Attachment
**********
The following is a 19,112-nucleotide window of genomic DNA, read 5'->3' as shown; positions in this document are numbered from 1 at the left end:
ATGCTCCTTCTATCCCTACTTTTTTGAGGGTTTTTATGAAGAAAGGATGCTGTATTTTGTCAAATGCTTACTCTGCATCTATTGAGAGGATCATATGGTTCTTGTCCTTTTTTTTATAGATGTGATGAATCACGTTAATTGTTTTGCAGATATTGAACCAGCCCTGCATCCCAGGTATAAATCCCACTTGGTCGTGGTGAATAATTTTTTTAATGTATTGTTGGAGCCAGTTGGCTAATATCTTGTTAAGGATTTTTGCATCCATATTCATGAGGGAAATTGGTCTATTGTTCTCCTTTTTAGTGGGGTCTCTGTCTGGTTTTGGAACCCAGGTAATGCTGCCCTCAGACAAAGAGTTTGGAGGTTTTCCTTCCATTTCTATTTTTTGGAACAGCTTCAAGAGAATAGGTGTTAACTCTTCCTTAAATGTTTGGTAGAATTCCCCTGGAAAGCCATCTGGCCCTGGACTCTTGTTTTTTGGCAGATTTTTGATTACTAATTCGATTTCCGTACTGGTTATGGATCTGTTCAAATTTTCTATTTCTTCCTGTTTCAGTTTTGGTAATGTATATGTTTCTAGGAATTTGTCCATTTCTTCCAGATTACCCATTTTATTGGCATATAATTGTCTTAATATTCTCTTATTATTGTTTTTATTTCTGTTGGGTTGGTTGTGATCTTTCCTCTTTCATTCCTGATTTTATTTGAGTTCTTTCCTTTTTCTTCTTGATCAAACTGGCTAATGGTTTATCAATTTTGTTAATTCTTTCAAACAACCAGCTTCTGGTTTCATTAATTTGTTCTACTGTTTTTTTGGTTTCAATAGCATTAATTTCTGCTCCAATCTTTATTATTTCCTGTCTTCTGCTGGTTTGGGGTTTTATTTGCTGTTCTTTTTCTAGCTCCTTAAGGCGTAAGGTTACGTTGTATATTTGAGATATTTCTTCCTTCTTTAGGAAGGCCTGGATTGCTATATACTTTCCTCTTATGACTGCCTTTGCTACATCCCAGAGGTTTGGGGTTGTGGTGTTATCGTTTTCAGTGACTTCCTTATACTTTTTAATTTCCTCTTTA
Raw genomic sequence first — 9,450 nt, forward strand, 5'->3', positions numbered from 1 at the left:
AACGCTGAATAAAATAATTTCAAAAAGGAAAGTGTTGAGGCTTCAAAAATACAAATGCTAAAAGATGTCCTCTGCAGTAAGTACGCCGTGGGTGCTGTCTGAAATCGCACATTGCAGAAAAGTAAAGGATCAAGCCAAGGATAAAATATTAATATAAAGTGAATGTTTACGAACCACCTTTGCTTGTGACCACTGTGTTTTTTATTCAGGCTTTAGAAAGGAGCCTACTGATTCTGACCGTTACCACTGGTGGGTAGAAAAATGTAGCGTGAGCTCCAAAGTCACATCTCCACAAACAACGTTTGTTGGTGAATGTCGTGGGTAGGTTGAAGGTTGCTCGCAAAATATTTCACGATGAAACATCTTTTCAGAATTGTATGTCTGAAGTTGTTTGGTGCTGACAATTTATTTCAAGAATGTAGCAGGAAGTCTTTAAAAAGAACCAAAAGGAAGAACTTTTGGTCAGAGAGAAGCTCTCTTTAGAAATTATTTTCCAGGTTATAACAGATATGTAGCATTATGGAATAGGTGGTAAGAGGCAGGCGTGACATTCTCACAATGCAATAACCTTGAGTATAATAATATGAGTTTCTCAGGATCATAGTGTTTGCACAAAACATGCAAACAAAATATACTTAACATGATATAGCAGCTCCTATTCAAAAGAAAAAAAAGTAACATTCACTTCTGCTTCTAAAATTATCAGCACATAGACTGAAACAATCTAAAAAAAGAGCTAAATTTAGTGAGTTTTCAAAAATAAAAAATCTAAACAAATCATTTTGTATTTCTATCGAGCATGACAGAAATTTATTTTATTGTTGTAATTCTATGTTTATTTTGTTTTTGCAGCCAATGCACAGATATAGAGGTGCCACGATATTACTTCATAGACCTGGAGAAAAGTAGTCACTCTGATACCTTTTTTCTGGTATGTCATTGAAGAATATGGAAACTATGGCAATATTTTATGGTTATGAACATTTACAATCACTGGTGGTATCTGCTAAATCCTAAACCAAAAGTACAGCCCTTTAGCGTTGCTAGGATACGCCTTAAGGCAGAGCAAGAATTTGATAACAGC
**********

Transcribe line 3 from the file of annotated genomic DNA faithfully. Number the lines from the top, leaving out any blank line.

Raw genomic sequence first — 9,450 nt, forward strand, 5'->3', positions numbered from 1 at the left: